It’s National Native American Heritage Month here in the States, according to the Library of Congress. It’s also just after Halloween, when I keep finding candy wrappers all over the place, so why not be late about Stephen Graham Jones’s The Only Good Indians. Besides, this blog’s never been afraid of a retro review (remember that time we did a Stephen King series?). 

Blackfoot horror writer Stephen Graham Jones released his novel The Only Good Indians last year and I’ve read nothing but praise. However, I cracked it’s spine for a spooky read for Halloween ‘21. It’s a ride, to say the least. Against landscape where horror often reacts to external catalysts, The Only Good Indians observes a fully internal terror brought on by willful ignorance and selfishness. 

Like much good horror, the curse begins with youths, in this case Lewis, Gabe, Cass, and Ricky. These four Blackfeet go hunting one snowy Saturday before Thanksgiving in an area they are not permitted, reserved for the elders, and find the biggest elk herd they’ve ever seen. However, Lewis shoots a pregnant calf. The game warden catches them, and the curse follows them for the rest of their lives.

The taboo of shooting a pregnant animal comes to fore as the elk’s spirit turns vengeful and begins luring each to their deaths. Ricky and Lewis find themselves drawn by guilt off the reservation, where all their friends and family live. Like animals apart from their pack, the isolation in the wider world leaves them vulnerable. Ricky lives the solitary life of an itinerant worker in the oil industry. He feels lost in a sea of white faces. Being alone provides the perfect backdrop for the elk spirit to attack. Lewis, however, doesn’t remain alone for long, marrying Peta, a white woman, and getting a job at the post office where he has coworkers who will work on motorcycles with him. Among these, a young Crow woman, Shaney, draws the story of the elk hunt out of him, before Lewis becomes convinced that first she, then his wife, Peta, are merely incarnations of the elk spirit. This spirit of vengeance poisons whatever community it touches as it surrounds and overwhelms Lewis, driving him to murder the two women and be killed by police as he flees with what appears to be a baby elk.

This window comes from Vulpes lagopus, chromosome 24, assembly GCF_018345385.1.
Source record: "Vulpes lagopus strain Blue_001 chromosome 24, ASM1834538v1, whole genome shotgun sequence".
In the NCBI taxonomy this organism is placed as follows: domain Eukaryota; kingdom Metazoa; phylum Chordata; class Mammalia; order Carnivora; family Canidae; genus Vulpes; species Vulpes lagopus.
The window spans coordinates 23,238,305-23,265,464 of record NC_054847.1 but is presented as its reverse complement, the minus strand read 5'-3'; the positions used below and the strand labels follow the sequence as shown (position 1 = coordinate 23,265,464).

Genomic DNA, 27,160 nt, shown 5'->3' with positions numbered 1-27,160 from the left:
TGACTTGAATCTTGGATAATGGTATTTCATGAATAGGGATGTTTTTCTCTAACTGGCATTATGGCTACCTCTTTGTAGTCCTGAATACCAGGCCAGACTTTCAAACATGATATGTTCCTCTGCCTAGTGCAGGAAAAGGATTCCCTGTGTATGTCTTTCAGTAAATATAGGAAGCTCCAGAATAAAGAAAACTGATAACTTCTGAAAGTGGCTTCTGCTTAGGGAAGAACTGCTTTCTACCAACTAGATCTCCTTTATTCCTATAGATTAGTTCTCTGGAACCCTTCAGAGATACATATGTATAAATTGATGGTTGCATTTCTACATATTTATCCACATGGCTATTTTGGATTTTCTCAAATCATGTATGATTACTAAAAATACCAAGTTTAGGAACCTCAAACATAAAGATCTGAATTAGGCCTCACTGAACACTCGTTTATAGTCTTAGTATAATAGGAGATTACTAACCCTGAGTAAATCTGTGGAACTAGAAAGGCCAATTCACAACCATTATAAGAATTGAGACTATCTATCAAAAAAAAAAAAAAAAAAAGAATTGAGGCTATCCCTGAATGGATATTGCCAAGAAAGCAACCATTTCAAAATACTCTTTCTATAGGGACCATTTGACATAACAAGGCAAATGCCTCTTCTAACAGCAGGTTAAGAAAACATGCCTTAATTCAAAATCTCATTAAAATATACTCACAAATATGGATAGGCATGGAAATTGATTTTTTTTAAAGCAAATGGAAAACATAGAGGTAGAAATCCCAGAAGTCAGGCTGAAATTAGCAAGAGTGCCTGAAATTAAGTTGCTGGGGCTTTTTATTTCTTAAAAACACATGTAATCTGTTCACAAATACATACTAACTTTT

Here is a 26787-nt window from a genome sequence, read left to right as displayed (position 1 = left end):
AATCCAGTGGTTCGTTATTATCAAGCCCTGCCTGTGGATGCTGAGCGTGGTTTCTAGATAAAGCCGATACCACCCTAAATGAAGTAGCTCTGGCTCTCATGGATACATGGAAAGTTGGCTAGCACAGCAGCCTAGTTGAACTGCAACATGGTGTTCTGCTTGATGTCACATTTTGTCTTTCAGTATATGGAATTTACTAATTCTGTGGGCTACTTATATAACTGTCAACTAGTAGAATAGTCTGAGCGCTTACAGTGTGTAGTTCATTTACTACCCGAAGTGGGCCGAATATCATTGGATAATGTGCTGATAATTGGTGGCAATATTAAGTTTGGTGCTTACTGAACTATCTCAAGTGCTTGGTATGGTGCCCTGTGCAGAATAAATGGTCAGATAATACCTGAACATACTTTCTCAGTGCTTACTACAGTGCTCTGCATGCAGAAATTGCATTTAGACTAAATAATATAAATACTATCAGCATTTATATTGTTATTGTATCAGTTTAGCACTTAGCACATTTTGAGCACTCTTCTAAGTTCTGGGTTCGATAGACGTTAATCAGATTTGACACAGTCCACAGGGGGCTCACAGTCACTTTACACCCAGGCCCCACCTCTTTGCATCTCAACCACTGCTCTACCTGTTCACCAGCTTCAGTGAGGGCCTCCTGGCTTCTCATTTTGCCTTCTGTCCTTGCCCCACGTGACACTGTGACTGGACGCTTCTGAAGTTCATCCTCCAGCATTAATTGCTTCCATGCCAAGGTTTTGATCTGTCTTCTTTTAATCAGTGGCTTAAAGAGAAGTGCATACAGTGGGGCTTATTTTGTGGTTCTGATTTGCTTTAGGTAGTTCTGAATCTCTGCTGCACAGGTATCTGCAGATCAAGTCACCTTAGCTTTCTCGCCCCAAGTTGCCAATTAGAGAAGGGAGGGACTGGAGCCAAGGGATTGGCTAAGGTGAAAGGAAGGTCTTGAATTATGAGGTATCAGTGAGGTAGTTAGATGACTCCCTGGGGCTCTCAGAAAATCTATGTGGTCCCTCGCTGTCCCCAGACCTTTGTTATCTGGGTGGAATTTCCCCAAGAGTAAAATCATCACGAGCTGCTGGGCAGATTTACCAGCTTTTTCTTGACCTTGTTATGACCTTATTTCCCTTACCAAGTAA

Lewis and Ricky have fled their community, and been chased down by the spirit, but Cass and Gabe chose to remain behind. Besides the poaching incident, neither has kept a clean record with police either. Both abuse alcohol, though Cass sobers up once as he plans to marry. Gabe has married and divorced, now with a child of his own, Denorah, whom he is forbidden to see. Each finds himself separated from the tribe, despite his attempts to reconcile. Gabe, for example, nominally takes care of his father, only to steal from him in order to pawn his possessions off, including an antique Mauser rifle from World War I. In order to set both themselves and one of Denorah’s classmates on the right path, Cass and Gabe build a sweat lodge and perform a ceremony that, unbeknownst to them, the elk spirit will exploit to kill them. Unlike the other two Cass and Gabe recognize the importance of building up the next generation and yet the disconnect is too great for them to overcome. Their war with the elk spirit stems from their disrespect of the elders, as well as the shooting of a pregnant cow. It’s only by a respect completely alien to the four hunters that Denorah, now the elk spirit’s target, can escape it.

The pace at which the elk spirit wages its war of vengeance is terrifying as is the vivid gore it leaves in its wake. Four relatively short lives filled with problems that could seem mundane on a macroscale are actually a microcosm of a greater generational rift. It’s a chilling tale that belongs in any horror fan’s canon.

Four out of five stars.

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Favorite quote: “You realize that he’s made his fingertips into horse hooves, that it’s still the cavalry taking a shot at him, and finally getting lucky.”

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